March 24 (Bloomberg) -- The South Korean government welcomed President Barack Obama’s nomination of Dartmouth College president Jim Yong Kim, a Seoul-born U.S. citizen, to become the next president of the World Bank, the global lender that seeks to reduce poverty.
South Korean President Lee Myung Bak’s office “highly appreciates” the nomination, which will “help the overseas Korean community,” presidential spokesman Park Jeong Ha said today in a statement.
Kim, 52, who has served as Dartmouth College president since 2009, moved with his family to the U.S. when he was five. He graduated from Brown University in 1982 and in 1991, earned his M.D. from Harvard University, where he later led its department of Global Health and Social Medicine.
Kim received a MacArthur Foundation fellowship, popularly called a “genius award,” in 2003. He also served as director of the World Health Organization’s HIV/AIDS department, where he focused on initiatives to help developing countries improve their treatment, prevention and care programs.
“Kim is the best man to fulfill the duty as the president of the World Bank to reform the organization and continue the fight against poverty based on his vast experience in international health care and development,” Bahk Jae Wan, the South Korean minister of strategy and finance, said in an e-mailed statement dated yesterday.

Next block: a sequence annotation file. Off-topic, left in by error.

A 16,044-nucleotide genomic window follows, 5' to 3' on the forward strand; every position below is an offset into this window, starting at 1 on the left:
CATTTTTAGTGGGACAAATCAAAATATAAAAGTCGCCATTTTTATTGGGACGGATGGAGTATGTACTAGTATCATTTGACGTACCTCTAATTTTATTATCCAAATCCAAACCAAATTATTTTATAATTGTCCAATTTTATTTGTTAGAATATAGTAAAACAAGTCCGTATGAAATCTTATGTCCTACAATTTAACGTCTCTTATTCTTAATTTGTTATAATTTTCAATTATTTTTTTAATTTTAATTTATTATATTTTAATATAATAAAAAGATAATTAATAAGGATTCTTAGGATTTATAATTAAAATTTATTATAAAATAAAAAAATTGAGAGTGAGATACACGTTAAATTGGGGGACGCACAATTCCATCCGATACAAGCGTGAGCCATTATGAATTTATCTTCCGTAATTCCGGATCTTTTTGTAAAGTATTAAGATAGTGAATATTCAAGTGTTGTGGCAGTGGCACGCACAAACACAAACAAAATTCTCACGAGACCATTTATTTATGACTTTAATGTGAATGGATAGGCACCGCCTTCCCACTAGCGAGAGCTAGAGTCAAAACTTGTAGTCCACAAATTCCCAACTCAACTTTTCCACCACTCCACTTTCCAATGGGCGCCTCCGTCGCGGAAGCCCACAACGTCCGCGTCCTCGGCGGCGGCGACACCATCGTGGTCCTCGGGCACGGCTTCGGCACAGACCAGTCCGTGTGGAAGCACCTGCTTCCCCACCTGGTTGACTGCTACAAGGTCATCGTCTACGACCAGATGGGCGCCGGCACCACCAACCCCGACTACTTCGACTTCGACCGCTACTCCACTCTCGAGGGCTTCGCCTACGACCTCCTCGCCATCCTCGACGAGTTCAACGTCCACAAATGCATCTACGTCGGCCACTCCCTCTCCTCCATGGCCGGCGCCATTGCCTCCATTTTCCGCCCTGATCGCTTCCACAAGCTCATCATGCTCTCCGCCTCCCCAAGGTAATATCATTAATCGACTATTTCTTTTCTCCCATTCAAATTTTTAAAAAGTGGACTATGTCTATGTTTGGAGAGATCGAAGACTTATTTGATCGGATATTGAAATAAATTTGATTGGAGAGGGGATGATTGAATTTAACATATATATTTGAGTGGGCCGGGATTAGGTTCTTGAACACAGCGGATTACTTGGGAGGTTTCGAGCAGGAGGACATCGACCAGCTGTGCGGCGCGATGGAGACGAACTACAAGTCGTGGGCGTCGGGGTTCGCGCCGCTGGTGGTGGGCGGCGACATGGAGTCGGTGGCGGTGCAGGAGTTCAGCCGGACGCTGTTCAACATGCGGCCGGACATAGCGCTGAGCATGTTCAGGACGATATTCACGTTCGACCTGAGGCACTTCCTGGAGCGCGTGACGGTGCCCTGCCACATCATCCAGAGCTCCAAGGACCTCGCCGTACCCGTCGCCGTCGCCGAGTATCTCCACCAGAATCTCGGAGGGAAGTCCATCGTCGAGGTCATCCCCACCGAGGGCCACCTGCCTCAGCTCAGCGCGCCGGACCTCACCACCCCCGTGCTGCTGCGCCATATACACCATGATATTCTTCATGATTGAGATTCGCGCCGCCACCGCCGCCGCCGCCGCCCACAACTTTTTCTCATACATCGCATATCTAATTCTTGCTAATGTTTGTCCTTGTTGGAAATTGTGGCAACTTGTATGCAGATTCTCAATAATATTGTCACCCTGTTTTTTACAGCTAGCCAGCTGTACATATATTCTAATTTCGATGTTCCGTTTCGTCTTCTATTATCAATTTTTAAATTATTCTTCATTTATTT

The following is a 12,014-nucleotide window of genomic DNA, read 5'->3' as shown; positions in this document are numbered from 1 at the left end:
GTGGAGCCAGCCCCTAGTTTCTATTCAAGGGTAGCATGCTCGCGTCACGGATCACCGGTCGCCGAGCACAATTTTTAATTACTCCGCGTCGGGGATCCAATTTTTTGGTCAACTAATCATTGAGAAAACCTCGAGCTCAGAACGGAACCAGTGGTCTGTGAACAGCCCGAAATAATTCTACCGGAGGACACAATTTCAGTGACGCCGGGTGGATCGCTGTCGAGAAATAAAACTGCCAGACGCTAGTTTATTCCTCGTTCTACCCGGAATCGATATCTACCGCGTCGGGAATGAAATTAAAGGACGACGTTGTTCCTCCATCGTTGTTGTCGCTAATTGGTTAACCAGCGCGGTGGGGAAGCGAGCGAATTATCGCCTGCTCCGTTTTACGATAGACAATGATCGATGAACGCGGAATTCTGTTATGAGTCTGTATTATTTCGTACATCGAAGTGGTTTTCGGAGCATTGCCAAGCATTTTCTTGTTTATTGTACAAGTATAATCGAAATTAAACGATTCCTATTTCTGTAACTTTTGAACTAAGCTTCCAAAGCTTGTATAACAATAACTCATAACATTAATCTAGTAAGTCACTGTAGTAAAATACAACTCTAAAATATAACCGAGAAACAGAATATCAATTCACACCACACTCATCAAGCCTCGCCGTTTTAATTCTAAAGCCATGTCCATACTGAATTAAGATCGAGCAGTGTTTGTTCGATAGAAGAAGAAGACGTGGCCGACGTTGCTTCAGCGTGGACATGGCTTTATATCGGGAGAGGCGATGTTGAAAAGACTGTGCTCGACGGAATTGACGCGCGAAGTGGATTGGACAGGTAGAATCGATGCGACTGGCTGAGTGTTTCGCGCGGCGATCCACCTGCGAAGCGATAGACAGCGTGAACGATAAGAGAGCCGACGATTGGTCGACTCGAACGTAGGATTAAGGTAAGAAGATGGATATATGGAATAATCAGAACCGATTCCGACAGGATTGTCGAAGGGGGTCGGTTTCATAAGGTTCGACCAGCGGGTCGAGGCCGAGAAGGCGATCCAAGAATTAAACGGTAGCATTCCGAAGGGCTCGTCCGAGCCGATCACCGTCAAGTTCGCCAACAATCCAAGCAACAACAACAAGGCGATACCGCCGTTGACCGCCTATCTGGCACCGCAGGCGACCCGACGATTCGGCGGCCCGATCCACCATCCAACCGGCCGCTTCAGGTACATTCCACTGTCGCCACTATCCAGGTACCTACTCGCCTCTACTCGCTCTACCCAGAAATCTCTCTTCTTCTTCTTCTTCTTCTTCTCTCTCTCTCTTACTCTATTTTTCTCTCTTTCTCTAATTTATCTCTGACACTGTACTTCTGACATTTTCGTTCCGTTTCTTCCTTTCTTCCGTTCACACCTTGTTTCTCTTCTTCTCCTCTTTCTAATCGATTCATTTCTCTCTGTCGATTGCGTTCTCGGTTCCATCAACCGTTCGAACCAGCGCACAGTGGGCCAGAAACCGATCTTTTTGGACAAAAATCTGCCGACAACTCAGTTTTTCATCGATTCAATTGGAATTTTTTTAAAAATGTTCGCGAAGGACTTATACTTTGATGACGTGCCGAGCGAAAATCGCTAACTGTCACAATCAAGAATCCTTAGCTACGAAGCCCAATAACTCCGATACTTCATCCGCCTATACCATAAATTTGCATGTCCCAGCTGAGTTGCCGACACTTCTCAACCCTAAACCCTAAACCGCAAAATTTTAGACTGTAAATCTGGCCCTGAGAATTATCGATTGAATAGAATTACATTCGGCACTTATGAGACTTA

Jose Antonio Ocampo, a Colombian national and a professor at Columbia University in New York, and Ngozi Okonjo-Iweala, Nigeria’s finance minister, are the two other nominees who will be considered for the president’s post, the World Bank’s board of executive directors said in a statement yesterday.
The board will make the final selection during a meeting on April 20. Kim is expected to secure the post, which has always been led by an American. He would succeed Robert Zoellick, a former U.S. trade representative whose term ends in June.
The U.S. customarily makes the appointment as the biggest shareholder in the Washington-based bank.
Koreans who attended Dartmouth College see the nomination as “a great honor,” which at the same time is a loss for their alma mater, said Michael Kim, president of the Dartmouth Club of Korea. “This is a great opportunity and everyone is happy for him but we are also sad that he’s leaving Dartmouth only after a few years.”
College graduates who have met him have described the World Bank candidate as impressive and “very dynamic” with a clear vision for the college, said Kim, a Korean-American professor of colonial Korean history at Yonsei University in Seoul.
“Jim Kim is a rarity among Korean-Americans in that they are normally in professional careers as lawyers, bankers, doctors and engineers, whereas he took an alternative path of public service,” he said. “From that perspective he’s a real path breaker.”
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